In the narrower ethnic definition, a Sephardi Jew is a Jew descended from the Jews who lived in the Iberian Peninsula in the late 15th century. Sephardi Jews, also known as Sephardic Jews or Sephardim, originally from Sepharad, Spain, or the Iberian peninsula, are a Jewish ethnic division. They established communities throughout areas of modern Spain and Portugal, where they traditionally resided, evolving what would become their distinctive characteristics and diasporic identity, which they took with them in their exile from Iberia beginning in the late 15th century to North Africa, Anatolia, the Levant, Southeastern and Southern Europe. Among the larger Jewish populations in actual numbers were the Jewish communities in cities like Lisbon, Toledo, Córdoba, Seville, Málaga and Granada. Their millennial residence as an open and organized Jewish community in Iberia began to decline with the Reconquista and was brought to an end starting with the Alhambra Decree by Spain's Catholic Monarchs in 1492, and then by the edict of expulsion of Jews and Muslims by Portuguese king Manuel I in 1496 which resulted in a combination of internal and external migrations, mass conversions and executions. The largest part, likely a majority, of Spaniard Jews expelled in 1492 fled to Portugal, where they eluded persecution for a few years. The divisions among Sephardim and their descendants today are largely a result of the consequences of the Royal edicts of expulsion. Both the Spanish and Portuguese edicts ordered their respective Jewish residents to choose one of only three options: 1. to convert to Catholicism and therefore to be allowed to remain within the kingdom, 2. to remain Jewish and to be expelled by the stipulated deadline, or 3. to be summarily executed.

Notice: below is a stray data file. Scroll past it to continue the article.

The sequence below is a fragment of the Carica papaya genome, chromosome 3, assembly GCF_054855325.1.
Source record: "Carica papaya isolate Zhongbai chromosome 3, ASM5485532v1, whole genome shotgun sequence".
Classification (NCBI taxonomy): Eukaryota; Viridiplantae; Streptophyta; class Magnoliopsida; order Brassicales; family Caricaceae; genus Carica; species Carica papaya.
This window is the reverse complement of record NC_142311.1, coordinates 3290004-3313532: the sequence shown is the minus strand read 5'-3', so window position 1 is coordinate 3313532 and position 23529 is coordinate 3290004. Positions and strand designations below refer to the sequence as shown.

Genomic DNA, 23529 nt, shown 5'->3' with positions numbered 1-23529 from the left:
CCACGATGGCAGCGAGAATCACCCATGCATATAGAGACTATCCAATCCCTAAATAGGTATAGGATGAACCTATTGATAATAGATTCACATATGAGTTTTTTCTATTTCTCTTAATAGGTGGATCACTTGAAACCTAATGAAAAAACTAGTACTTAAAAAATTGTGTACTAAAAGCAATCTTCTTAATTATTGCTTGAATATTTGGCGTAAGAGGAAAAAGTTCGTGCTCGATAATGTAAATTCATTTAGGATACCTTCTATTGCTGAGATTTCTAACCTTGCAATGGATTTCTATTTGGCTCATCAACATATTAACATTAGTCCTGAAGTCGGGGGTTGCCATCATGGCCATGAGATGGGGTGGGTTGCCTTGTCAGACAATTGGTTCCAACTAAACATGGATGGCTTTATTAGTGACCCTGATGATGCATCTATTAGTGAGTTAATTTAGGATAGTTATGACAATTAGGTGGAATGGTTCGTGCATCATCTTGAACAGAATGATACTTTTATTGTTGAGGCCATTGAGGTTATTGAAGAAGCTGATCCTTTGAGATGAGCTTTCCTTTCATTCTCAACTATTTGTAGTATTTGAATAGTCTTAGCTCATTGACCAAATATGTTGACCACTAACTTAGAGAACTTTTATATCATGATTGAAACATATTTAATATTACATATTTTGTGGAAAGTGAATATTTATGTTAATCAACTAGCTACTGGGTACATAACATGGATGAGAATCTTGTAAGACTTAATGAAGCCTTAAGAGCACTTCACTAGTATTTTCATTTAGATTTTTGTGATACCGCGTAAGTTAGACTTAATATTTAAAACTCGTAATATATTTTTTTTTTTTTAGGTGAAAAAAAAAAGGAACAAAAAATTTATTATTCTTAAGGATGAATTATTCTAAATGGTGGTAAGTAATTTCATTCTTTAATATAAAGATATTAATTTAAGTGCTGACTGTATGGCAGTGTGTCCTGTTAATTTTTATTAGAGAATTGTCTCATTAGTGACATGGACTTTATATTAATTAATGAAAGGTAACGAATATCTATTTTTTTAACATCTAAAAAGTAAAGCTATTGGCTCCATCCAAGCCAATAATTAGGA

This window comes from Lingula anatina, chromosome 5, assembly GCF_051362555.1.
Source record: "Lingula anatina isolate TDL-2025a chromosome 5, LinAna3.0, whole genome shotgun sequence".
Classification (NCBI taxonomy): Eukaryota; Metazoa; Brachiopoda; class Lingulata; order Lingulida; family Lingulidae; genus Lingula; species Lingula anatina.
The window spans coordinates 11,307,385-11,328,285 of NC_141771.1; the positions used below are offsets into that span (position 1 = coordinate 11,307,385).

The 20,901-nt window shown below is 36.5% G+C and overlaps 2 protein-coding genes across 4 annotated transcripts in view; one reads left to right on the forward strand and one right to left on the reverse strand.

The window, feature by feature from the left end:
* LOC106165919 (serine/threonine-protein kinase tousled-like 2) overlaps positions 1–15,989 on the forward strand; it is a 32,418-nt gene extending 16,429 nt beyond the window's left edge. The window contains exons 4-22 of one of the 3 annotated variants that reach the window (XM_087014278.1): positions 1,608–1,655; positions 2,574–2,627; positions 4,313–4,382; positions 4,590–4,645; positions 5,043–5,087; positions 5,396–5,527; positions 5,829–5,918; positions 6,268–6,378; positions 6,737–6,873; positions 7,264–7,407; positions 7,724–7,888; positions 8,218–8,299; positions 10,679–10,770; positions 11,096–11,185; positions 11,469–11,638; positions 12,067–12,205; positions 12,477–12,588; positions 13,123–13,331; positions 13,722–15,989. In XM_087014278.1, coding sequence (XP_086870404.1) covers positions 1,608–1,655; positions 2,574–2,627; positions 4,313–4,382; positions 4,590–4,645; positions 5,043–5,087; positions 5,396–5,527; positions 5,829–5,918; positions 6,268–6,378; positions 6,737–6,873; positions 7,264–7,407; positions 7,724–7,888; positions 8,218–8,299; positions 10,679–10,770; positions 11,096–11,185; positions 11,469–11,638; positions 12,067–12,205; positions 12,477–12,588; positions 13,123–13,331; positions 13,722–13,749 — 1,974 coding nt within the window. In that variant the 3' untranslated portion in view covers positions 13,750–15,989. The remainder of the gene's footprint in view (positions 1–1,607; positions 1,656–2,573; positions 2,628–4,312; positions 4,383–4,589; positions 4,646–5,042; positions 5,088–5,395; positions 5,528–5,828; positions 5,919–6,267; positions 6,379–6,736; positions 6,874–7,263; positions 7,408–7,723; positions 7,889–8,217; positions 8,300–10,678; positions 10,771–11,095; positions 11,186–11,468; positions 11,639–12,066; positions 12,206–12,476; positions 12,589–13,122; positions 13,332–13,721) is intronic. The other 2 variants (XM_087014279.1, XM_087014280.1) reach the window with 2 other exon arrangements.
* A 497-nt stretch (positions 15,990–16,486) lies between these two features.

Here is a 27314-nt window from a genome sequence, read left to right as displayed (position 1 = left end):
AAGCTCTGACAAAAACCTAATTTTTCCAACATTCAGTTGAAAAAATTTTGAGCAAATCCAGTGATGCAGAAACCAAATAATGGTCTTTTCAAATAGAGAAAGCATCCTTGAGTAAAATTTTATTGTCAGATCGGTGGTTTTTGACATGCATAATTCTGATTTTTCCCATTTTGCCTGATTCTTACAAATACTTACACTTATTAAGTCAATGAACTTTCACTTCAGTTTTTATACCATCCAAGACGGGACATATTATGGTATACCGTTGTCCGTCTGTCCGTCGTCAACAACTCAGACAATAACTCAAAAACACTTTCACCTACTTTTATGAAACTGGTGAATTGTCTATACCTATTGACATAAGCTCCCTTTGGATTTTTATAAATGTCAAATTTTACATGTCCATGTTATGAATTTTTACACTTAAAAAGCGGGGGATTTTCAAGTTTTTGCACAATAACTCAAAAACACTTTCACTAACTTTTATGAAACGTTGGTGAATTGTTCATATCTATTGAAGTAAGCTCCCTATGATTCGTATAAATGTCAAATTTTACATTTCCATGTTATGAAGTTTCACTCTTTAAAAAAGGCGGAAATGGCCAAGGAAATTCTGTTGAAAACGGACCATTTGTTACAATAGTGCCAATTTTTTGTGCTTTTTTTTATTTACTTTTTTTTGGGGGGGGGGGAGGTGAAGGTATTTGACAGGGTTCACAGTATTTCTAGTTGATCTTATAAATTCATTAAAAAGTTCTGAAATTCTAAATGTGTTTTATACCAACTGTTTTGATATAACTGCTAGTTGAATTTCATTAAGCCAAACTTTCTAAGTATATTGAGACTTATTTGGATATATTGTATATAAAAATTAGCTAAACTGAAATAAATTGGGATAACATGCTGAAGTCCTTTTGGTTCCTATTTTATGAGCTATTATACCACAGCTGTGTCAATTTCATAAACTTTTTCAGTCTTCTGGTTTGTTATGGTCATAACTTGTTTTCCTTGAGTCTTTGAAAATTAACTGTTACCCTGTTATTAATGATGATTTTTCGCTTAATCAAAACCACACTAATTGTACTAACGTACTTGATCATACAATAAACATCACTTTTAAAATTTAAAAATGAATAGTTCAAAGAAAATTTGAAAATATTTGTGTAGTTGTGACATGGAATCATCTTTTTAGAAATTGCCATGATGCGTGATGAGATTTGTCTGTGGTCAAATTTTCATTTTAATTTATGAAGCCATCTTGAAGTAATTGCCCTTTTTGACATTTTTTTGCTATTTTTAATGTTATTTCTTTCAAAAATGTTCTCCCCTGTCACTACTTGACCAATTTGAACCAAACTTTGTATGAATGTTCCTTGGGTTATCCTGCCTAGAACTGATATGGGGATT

=== History of the Jews in Brazil
here have been Jews in what is now Brazil since the first Portuguese arrived in the country in 1500, notably Mestre João and Gaspar da Gama who arrived in the first ships. A number of Sephardic Jews immigrated to Brazil during its early settlements. They were known as "New Christians" (Conversos or Marranos — Jews obliged to convert to Roman Catholicism by the Portuguese crown). The history of the Jews in Brazil is a rather long and complex one, as it stretches from the very beginning of the European settlement in the new continent. Although only baptized Christians were subject to the Inquisition, Jews started settling in Brazil when the Inquisition reached Portugal, in the 16th century. They arrived in Brazil during the period of Dutch rule, setting up in Recife the first synagogue in the Americas, the Kahal Zur Israel Synagogue, as early as 1636. Most of those Jews were Sephardic Jews who had fled the Inquisition in Spain and Portugal to the religious freedom of the Netherlands. In his The Wealth of Nations, Adam Smith attributed much of the development of Brazil's sugar industry and cultivation to the arrival of Portuguese Jews who were forced out of Portugal during the Inquisition The Portuguese Inquisition expanded its scope of operations from Portugal to Portugal's colonial possessions, including Brazil, Cape Verde, and Goa, where it continued investigating and trying cases based on supposed breaches of orthodox Roman Catholicism until 1821. As a colony of Portugal, Brazil was affected by the 300 years of repression of the Portuguese Inquisition, which began in 1536. https://en.wikipedia.org/wiki/History_of_the_Jews_in_Brazil